Articles tagged as performance (view all)

3 Workout Mistakes You Cannot Afford to Make

08 December, 2015 0 comments Leave a comment

By: Jason Riley


     You finally finish your workout!  What you decide to do next can have long-term implications to your performance, your health and your weight loss. Are you sabotaging your training goals by making these simple blunders? Here are 3 essential truths that you will learn:

Success is a matter of choice

  • Nutritional refueling is a must to maximize your performance, wellness and weight loss strategies
  • Active Dynamic stretching can actually improve your strength, power and muscular endurance
  • Dehydration can negatively impact every facet of your performance and your quality of life


     How many times do we see clients walking on a treadmill while reading a book, and then going to Starbucks and sucking down that Caramel Frappuccino like their effort in the gym was so deserving. Refueling is more than just a necessity for athletes training hard, it actually takes careful planning. But lets make sure the intensity of the workout was deserving of your post-workout smoothie.

     Nutrient timing is a science that explores the implications of what you eat and how quickly you eat after a workout. It was designed to make sure that you are achieving your workout goals by consuming the necessary nutrients. Intense training, especially weight training, sprinting and HIIT turn our bodies into nutrient vacuums. They want and need nutrients to help the rebuilding and repair mechanisms within our body. During this time, our muscles crave glucose, and start storing it or using it as a fuel for recovery. In addition to that, our post-workout protein consumption ignites our muscles protein synthesis mechanism.

     Although nutrient timing can be an asset to help us achieve our body composition goals and refueling strategies, research also shows that eating well throughout the day is probably more important to your overall body composition goals than simply just focusing on nutrient timing post-workout.  


Stretching Girl and Guy

     Stretching is definitely not a sexy term when you are talking about body composition analysis or weight loss measures. Research has shown that while static stretching may not help prevent injuries, increase overall strength, or reduce muscle soreness after working out, it does have some benefits.

     Stretching can be extremely important to quality of life measures. Many people have desk jobs and sit all day long, limiting their hip flexor and quadriceps flexibility. This can lead to low back pain, hip pain and altered biomechanics, which can create unnecessary strains on other muscles that wouldn’t necessarily be prime movers if your flexibility was adequate. Static stretching can promote healthy circulation, enhance range of motion and flexibility as well as reduce stress.  

     Most static stretches attempt to isolate a single muscle. Fascial stretching on the other hand, engages the whole myofascial system.  Understanding fascia is an important step to understanding movement and soft tissue pain . Fascia is like the saran wrap of our bodies. It looks at the connection between the muscles, as well as their neighboring joints, tendons, ligaments and bones, and a multitude of other functions. This has some serious performance and health benefits that will take much more time to dive into.  Stay tuned in future posts to really understand this concept.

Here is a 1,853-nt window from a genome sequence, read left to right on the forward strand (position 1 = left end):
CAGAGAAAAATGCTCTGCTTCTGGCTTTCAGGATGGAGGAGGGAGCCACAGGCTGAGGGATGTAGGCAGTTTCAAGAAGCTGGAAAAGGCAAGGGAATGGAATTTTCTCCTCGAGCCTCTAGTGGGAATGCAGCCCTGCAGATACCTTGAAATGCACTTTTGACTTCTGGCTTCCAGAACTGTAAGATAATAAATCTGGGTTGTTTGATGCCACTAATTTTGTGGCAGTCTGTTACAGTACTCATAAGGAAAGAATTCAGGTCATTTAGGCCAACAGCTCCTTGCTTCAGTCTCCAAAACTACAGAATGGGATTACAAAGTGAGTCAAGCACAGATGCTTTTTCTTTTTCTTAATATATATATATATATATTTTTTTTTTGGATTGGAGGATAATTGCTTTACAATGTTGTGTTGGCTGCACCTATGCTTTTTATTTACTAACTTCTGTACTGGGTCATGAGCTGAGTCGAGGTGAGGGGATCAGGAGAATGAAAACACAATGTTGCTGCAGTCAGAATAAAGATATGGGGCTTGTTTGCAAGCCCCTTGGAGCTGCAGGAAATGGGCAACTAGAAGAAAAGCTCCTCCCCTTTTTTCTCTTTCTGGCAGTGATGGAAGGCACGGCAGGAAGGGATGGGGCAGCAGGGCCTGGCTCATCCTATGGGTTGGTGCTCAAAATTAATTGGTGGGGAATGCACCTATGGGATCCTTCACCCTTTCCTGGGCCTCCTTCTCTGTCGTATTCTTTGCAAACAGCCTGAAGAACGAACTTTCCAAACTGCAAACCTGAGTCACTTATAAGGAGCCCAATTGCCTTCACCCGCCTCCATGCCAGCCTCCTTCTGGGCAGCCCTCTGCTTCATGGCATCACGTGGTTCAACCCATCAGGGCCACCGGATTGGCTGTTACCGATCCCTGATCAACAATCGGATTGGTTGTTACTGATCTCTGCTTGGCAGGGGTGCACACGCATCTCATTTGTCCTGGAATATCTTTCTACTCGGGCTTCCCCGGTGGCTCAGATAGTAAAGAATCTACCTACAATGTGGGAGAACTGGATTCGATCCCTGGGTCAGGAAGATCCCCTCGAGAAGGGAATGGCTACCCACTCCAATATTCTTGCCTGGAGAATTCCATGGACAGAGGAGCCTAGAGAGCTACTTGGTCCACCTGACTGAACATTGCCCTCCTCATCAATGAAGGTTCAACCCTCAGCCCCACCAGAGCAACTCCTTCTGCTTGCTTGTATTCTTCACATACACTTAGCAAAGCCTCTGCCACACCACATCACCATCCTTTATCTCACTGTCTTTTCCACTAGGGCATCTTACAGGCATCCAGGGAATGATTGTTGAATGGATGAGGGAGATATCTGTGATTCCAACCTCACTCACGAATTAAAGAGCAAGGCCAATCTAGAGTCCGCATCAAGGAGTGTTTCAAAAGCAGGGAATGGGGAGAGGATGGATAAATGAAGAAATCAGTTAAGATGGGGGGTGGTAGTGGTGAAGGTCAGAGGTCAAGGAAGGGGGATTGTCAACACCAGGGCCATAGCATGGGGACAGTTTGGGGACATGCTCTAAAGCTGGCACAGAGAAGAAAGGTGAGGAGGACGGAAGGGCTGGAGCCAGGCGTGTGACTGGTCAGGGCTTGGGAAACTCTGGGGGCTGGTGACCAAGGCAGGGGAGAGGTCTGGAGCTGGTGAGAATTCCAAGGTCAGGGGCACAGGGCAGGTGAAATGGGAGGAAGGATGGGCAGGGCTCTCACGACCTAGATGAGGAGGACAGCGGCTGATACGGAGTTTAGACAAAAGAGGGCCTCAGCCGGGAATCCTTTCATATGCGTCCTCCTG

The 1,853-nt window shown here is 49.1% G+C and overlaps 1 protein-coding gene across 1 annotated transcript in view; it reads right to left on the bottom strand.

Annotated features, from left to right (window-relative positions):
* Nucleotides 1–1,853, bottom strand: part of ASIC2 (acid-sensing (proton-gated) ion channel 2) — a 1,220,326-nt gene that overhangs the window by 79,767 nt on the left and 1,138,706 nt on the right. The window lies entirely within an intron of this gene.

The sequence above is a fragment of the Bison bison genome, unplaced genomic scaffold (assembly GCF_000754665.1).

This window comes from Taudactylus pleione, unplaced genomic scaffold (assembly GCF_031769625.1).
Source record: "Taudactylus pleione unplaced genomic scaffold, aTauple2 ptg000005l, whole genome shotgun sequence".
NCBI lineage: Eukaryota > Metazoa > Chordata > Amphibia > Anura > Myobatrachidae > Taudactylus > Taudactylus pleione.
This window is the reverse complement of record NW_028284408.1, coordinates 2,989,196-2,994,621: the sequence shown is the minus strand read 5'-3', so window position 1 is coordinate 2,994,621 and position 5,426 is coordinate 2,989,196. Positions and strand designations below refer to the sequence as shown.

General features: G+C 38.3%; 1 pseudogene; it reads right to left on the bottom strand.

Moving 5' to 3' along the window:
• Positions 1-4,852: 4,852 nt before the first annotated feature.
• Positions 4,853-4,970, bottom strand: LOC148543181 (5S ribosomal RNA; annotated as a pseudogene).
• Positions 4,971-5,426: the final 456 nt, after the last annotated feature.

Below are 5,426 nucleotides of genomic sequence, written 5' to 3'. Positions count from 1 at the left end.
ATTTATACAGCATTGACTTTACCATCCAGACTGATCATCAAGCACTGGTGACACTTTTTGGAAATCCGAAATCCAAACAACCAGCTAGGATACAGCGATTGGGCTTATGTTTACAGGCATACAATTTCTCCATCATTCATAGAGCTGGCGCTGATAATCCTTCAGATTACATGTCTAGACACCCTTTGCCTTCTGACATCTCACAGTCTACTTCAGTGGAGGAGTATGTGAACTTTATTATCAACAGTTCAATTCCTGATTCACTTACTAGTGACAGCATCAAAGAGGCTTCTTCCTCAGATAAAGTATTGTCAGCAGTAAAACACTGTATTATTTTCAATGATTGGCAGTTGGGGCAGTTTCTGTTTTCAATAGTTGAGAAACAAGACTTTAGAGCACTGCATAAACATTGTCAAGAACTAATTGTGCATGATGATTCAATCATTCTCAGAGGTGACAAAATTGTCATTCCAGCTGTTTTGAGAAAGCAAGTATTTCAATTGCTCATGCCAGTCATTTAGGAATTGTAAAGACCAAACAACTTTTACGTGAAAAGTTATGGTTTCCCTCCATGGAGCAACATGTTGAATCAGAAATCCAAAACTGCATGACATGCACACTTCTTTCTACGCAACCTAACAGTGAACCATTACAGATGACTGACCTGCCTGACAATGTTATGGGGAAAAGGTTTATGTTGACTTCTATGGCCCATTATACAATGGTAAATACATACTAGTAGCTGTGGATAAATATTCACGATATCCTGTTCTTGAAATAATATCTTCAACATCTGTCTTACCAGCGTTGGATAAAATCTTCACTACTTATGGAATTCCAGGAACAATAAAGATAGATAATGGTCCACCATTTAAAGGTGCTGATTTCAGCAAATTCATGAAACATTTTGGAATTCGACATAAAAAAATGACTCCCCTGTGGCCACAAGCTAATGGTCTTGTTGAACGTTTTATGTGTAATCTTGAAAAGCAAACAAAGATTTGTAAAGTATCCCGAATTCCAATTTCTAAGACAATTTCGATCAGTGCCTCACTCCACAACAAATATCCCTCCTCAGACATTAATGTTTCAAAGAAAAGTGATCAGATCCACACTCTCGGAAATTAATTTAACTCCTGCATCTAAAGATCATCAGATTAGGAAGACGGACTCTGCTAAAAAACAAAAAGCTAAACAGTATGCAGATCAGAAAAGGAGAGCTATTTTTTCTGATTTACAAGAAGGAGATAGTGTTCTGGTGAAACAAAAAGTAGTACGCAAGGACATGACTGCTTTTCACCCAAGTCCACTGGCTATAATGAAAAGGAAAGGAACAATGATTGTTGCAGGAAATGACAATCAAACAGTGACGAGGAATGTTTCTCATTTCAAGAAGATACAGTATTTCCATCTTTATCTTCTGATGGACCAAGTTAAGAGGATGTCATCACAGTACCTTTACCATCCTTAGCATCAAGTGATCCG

Another form of stretching called active dynamic stretching can improve strength, power, muscular endurance, speed, stability and overall coordination patterns. This type of stretching is similar to what most athletes do before competitions, and they utilize it to prime the body for the movements that they will encounter in their respective sport. You will see football players, baseball players and track and field athletes all perform active dynamic warm-ups before going out and competing. Active dynamic stretching can even serve as part of your workout if done correctly. The benefits of this type of stretching includes:

  • Increases core body temperature
  • Increases heart rate
  • Improves flexibility
  • Increases nervous system stimulation

     If you are not yet convinced, try performing active dynamic stretching before your workout or static stretching after your workout for a solid 30 days and we guarantee your body will thank you for it.


     Girl Athlete Drinking from Bottle

     Water may be considered one of the world’s most fundamental nutrients for life. Therefore, a lack of water within the body is capable of negatively impacting nearly every activity that we try to perform. Since the perception of thirst is an inaccurate indicator of the need to consume water, dehydration has become a common ailment that often goes unnoticed until its too late.

     The more energy you expend, the greater your fluid needs. When working out, maintaining fluid balance is critical for peak athletic performance, regulating core body temperature, lubrication of your joints and helping to transport nutrients to their respective locations. If your urine is clear or light yellow, you’re in good hydration status. But, when your urine is yellow, bright yellow, or brownish in color, that’s when dehydration is a problem.